Assistant Professor of Forest Ecosystem Physiology
Assistant Professor of Forest Ecosystem Physiology
Tenure-track, Full-time, 9-month Appointment
The School of Forest Resources at the University of Maine seeks a collaborative colleague to join our faculty as an Assistant Professor of Forest Ecosystem Physiology. The successful applicant is expected to fully participate in undergraduate and graduate education and build a strong research program. Forests dominate 90% of Maine’s landscape and face a variety of ecological challenges that include sustainable commodity production, ecosystem rehabilitation, natural regeneration, forest health, carbon sequestration, and a changing climate. This position would apply various fundamental principles, research methods (e.g., field studies, experiments, eddy-covariance flux measurements, and/or process modeling), and experimental findings to improve understanding of tree-, stand-, and landscape-scale ecophysiological function of forests. This work should also support state-of-the-art mechanistic modeling frameworks to better provide scientific information for addressing these challenges, making reliable predictions of future conditions, and guiding sustainable forest management with a holistic ecosystem perspective. Together with recent university hires, the advertised position will deepen our expertise in plant sciences across academic units and centers in fulfillment of our Land-Grant University’s mission.
The University of Maine is a Land Grant and Sea Grant university. The School of Forest Resources awards Bachelor of Science degrees in Forestry; Forest Operations, Bioproducts, & Bioenergy; and Parks, Recreation & Tourism; as well as Master of Science, Master of Forestry, and Doctoral degrees in Forest Resources. Many of our faculty also participate in the Ecology and Environmental Sciences program. We are a vibrant School that has experienced a doubling in undergraduate forestry major enrollments and added seven new energetic faculty members in the last five years. Detailed information about the programs and faculty is available at www.forest.umaine.edu. The School also manages 13,000 acres of forestland, including the 4,000-acre Penobscot Experimental Forest jointly managed with the USFS Northern Research Station. Much of this forestland is adjacent to campus making for short travel times for research and teaching. In addition, the Center for Research on Sustainable Forests (https://crsf.umaine.edu/) maintains a range of long-term research sites throughout the state including Howland Research Forest (https://crsf.umaine.edu/research-2/howland-research-forest/), Holt Research Forest (https://holtforest.org/), and Bear Brook Watershed (https://umaine.edu/bbwm/).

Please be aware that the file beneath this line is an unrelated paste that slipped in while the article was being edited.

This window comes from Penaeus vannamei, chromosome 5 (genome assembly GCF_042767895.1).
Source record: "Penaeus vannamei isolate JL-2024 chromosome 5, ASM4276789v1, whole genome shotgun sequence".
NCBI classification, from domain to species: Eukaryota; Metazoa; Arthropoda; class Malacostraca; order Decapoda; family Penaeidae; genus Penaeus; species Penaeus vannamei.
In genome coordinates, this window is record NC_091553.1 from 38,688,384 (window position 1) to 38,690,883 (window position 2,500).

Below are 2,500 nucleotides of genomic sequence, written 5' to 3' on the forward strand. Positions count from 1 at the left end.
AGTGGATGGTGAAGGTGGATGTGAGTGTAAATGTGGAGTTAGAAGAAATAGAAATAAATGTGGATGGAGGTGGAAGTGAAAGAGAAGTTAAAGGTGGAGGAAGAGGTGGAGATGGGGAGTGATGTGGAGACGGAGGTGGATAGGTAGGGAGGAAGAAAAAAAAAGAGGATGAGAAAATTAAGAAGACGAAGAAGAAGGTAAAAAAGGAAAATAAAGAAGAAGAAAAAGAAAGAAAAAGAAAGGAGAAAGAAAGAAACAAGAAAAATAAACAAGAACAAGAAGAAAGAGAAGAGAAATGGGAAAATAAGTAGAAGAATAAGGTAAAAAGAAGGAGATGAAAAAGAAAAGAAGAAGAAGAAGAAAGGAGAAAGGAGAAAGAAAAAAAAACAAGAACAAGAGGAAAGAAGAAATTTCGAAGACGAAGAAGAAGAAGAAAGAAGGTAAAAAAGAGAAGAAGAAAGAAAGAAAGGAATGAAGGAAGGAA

The University of Maine is located in Orono, a small college town bounded by the Stillwater and Penobscot Rivers. The campus is just eight miles north of Bangor, one of the largest cities in Maine, and serves as the commercial and medical hub for northern, central and eastern Maine. The Bangor Region is centrally located in the state, providing nearby access to mountains, forests, rivers, lakes, and the ocean. Orono is a 4-hour drive from Boston, 5 hours from Quebec City, 90 minutes from Baxter State Park and the Appalachian Trail, and 90 minutes from Bar Harbor, the home of Acadia National Park.
Academic and Professional Qualifications:
- Research interests centered on forest ecosystem physiology including tree biology, ecosystem function, watershed processes, and landscape dynamics.
- A Ph.D. in forest ecosystem physiology or closely related field at the time of appointment.
- A record or ability to publish forest ecosystem physiology research in peer reviewed journals.
- A record or ability to secure funding for forest ecosystem physiology research.
- An interest and ability to effectively teach forest ecosystem physiology and other core courses in the forestry curriculum such as forest biology, senior capstone and the May Term field camp.
- Experience with highly diverse, mixed-species, multi-aged forest ecosystems.
- Experience with emerging forest ecosystem physiology technologies such as eddy-covariance flux, isotopic analysis, paired watershed studies, and remote sensing.
- 50% Teaching / 50% Research
- A 50% teaching appointment involves teaching 9 credits per academic year, which may include:
- SFR 100 - Introduction to Forest Biology (3 cr, Annual; 50 students).
- SFR 102 - Biology of Wood Plants (1 cr, Annual): FOR, FBB, PRT required (50 students).
- An upper-level undergraduate elective course on Advanced Tree and Forest Biology (3 cr., alternate years).
- A graduate level course in Forest Ecosystem Physiology
- Advising undergraduate and graduate students.
- Research expectations include developing an extramurally funded, internationally recognized, forest ecophysiology research program and collaborating with scientists and educators in forest ecology and related disciplines.
- Engaging in service and leadership opportunities with landowners, professional societies, state agencies, and NGOs.
Salary and Benefits: Salary commensurate with qualifications and experience. Information about the University of Maine’s benefits package can be found at: http://www.maine.edu/about-the-system/system-office/human-resources/
Application: Must include a cover letter, CV, teaching statement, research statement, unofficial transcripts, and list of up to five references. Please use the HireTouch system to upload application materials at https://umaine.hiretouch.com/job-details?jobID=45057&job=assistant-professor-of-forest-ecosystem-physiology
Deadline: Review of applications to begin February 15th, 2018.
Direct questions to:
Dr. Aaron Weiskittel, Search Committee Chair
207-581-2857 or email@example.com